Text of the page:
Volume 9, Issue 2 | Autumn 2010
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Arriving in London in 1802, Madame Tussaud's waxworks show presented visitors with a viscerally engaging fantasy of trauma in the form of her "Chamber of Horrors," a singular collection of deathly figures drawn from the annals of the French Revolution. This essay considers the specific rhetorical and aesthetic modes that developed as Tussaud increasingly commodified not only contemporary history and society, but also individualized experiences of violence.
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Analysis of a lavish lithographic album documenting an 1837 expedition to the Crimea untangles multiple strands of signification in a particularly intriguing case of cross-cultural representation. Attention to the voices that speak through its images and to the complex meanings they may have produced in the midst of Russian annexations on the Black Sea and French incursions in Algeria exposes contradictory messages about civilized centers and exotic peripheries. The artistic legacy of this Russian-sponsored and French-staffed voyage inflects received models of "orientalist" representation for application to extra-European contexts and hybrid cases where self and other interwine.
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When James McNeill Whistler's La Princesse du pays de la porcelaine was exhibited at the Paris Salon of 1865, many critics reacted unfavorably to its implied collapsing of the distinction between an oil portrait and the designs on East Asian porcelain. This article explores how, in the conception and execution of La Princesse, Whistler drew on the uncanny allure of Japanese and Chinese objects for Victorian viewers to facilitate his Aestheticist aim of locating pictorial meaning in the visual itself.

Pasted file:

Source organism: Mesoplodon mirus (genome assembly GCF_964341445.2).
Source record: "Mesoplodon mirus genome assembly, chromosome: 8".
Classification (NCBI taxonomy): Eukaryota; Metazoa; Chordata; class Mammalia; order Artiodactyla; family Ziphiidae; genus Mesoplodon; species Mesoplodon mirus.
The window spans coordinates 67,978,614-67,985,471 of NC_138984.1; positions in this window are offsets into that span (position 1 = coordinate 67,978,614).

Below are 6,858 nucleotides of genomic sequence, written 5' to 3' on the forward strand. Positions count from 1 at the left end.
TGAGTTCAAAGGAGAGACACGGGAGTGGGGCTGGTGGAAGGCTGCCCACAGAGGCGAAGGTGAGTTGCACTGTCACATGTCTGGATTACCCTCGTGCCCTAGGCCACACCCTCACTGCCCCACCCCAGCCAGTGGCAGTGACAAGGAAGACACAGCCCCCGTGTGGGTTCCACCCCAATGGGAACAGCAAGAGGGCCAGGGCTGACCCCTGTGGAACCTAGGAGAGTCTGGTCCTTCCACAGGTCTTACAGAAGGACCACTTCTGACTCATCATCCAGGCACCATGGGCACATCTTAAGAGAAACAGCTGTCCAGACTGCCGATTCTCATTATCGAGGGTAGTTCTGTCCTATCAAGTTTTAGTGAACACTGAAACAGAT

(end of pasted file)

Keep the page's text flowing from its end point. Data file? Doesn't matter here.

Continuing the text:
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Working in much the same way as an archaeologist, Frederic Leighton (President of the Royal Academy 1878–96) unearthed, reassembled and reanimated the classical male body in his painting, And the sea gave up the dead which were in it. The painting's subject—the gathering together of the dissolved fragments of the dead into a perfected re-embodiment on the Day of Judgment—acts as a powerful metaphor for Leighton's laborious working method of dismantling and then reconstructing bodies in the act of piecing together ideal form.
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(Publication of this article was made possible by a generous grant from the Samuel H. Kress Foundation)
Delacroix's Execution of the Doge Marino Faliero (1826) was the subject of reviews by the painter's political allies Auguste Jal and Ludovic Vitet, which bordered on the openly hostile; Delacroix had conjured up a vision of Charles X's recent pompous, theatrical Sacre in this depiction of an equally theatrical Medieval execution ritual, known from Byron's tragedy Marino Faliero. Delacroix's irreverent, menacing blend, realized with the help of excessive theatre and color effect, was seen by both critics to undermine the elevating character of history painting, which they defended even while sharing Delacroix's anti-royalist feelings.
For the first time, Nineteenth-Century Art Worldwide publishes a response to an article from a past issue...
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